Who Wants A Judge?

James Krieg | Nov 7th, 2013
“The times of ignorance God overlooked, but now he commands all people everywhere to repent, because he has fixed a day on which he will judge the world in righteousness by a man whom he has appointed; and of this he has given assurance to all by raising him from the dead.” (Acts 17:30-31)

The idea of a God who judges is unpalatable for many people. In fact, it’s the reason some reject religion altogether:

‘I can’t believe in a God who will send me to hell simply for not believing in him!’

‘Any God who demands we meet such a standard, and then sends us to hell when we inevitably fail, is a monster.’

We All Want Justice

Yet regardless of what we conclude, all of us have some sense of justice, fairness, and an innate desire to see evil and wrong corrected.

If this weren’t so, there would be no basis for rejecting or refuting the Christian belief in God as Judge.

You see, if I refuse to believe in God because, in my view, such a God is unjust, I betray my implicit belief in and desire for justice. I’m saying that God doesn’t meet my standard of what is good and right and fair.

It’s In Our Bones

We all agree that justice is good, especially when it impacts us directly.

If we were to witness our own loved ones brutally killed in front of us, we’d find it a travesty if the murderer was set free.

We agree that it’s appropriate to be angry about human rights abuses. And we feel (rightly) satisfied when dictators are toppled and criminals captured—or even when we’re simply shown to be right when we have been falsely accused.

Justice is in our bones. You could even argue that it’s the foundation of a civilised society.

So Why Not A Judging God?

So why do we react so strongly to the idea that God will bring justice to this world through Jesus Christ?

Why are we happy for human beings to carry out justice, but struggle with the idea of God doing so?

We need to honestly ask: who is more qualified to bring about justice—a good, loving and all-knowing God, or imperfect human beings with mixed motives and limited knowledge?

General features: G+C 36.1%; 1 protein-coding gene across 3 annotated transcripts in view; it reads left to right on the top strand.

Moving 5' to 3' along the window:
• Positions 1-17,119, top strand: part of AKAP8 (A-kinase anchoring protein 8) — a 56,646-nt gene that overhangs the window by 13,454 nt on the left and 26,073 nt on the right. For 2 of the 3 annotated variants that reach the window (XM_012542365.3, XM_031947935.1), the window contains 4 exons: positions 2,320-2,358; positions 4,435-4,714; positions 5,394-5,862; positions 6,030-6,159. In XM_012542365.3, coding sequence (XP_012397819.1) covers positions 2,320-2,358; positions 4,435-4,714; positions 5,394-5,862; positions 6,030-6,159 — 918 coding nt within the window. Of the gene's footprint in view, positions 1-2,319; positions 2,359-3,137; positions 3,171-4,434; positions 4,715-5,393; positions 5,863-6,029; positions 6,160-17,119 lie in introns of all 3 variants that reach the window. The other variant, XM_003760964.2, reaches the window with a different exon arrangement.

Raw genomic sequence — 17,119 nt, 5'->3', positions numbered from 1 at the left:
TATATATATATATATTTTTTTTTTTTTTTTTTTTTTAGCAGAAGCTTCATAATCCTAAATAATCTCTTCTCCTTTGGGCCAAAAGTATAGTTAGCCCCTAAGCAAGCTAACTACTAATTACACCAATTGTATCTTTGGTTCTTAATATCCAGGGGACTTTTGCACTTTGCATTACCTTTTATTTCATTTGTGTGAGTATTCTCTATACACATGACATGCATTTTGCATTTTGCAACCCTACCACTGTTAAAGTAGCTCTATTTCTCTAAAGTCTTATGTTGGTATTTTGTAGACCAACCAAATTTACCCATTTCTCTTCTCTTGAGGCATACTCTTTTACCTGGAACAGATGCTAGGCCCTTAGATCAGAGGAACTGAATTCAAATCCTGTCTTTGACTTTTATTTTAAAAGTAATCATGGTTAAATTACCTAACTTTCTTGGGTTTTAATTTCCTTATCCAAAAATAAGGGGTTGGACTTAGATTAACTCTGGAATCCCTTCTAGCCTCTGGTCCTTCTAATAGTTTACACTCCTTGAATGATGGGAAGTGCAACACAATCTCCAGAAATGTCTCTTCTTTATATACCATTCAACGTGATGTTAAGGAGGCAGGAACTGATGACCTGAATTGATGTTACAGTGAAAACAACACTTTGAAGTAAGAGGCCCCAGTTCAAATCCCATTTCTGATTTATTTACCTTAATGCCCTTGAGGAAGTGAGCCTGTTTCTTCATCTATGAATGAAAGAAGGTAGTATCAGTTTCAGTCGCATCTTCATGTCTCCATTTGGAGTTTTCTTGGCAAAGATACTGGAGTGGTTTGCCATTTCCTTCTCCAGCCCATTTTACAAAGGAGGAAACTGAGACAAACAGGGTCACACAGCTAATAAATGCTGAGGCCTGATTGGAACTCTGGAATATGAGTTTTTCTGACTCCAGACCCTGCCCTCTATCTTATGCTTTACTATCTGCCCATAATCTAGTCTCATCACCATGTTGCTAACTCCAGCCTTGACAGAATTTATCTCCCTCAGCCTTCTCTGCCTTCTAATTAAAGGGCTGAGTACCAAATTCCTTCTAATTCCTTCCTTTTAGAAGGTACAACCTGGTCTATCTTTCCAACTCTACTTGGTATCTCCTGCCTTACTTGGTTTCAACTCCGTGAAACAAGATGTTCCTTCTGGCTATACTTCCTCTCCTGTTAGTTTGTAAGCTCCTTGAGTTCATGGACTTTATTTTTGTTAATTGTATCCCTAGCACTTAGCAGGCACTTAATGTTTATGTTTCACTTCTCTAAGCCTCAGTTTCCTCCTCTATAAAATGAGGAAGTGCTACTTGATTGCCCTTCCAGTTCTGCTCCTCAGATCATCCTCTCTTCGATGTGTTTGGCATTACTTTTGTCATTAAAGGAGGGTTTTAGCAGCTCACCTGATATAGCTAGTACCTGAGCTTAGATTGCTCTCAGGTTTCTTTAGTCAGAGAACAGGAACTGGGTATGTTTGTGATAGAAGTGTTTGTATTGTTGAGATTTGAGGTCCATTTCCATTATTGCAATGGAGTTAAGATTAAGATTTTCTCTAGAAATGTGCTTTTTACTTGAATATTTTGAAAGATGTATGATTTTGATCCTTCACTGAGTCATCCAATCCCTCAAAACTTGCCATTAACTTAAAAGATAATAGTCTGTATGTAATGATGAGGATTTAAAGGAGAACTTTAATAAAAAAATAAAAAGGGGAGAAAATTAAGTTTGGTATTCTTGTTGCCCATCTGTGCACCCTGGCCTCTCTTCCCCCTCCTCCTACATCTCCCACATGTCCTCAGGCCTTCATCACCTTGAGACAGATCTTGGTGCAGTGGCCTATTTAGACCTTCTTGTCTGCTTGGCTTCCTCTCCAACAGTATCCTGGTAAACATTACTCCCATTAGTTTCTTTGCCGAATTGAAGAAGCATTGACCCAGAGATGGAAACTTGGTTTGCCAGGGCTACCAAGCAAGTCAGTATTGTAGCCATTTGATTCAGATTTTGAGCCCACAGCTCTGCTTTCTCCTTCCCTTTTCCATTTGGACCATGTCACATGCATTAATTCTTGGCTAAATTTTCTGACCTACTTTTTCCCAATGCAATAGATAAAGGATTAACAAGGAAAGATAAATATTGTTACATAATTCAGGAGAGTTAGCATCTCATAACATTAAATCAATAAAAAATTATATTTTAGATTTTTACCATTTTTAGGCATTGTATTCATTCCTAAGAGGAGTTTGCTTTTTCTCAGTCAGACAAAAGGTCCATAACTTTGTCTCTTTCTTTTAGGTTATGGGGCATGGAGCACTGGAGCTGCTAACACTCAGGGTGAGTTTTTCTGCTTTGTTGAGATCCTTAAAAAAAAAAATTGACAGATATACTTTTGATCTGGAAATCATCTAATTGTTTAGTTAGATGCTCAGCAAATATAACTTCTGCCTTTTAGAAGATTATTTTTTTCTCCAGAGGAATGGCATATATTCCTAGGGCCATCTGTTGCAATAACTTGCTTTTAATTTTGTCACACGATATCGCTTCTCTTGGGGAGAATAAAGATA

Yet people (even some Christians) are not generally receptive to the image of Jesus as judge.

Jesus, A Judge?

Often our view of Jesus is a bit soft - ‘gentle Jesus, meek and mild’.

Perhaps we see him as essentially a good moral teacher telling us to love one another, not judge others, help the poor, and respond to violence with pacifism.

Lurking behind that can also be the belief that people are generally OK: we have the moral capacity to step up and be good, and in doing so, fix the world.

Yet if this is the case, then the cross was meaningless.

The Best Qualified

The claim that Jesus will judge the whole world has two foundations:

1. Jesus is qualified to judge because he himself perfectly met God’s standard.

When Jesus said to the men ready to stone the adulterous woman, ‘He who has no sin, cast the first stone’ (John 7:53-8:10), he was the only one qualified to do so—that’s why he stayed when they all left.

The reason we cannot judge is because we ourselves are imperfect.

But Jesus perfectly obeyed the Father, even to going to the cross. And so the Father raised him up as a demonstration that he was the Holy and Righteous One.

Ultimately, he will stand as the perfect human being. And everyone will be measured in comparison with him.

2. Jesus does not stand at a distance and judge as one who cannot understand us.

He is one of us (he is still, and will forever be human). He has experience all our pain, struggles, temptations and injustice.

And he desires to declare sinners ‘Not Guilty’, which is why he willingly and lovingly went to the cross to pay the sentence of death that we all deserve!

Jesus promises this verdict—justification—to all who repent and trust in him.

Let Justice Roll!

All this means that Christians look forward to judgement day with great hope and anticipation.

For us it will be the day when we literally hear our Saviour’s verdict.

The struggle with sin and temptation will be over.

And all that is evil, destructive and perverse in this world will finally be purged as he makes all things new forever.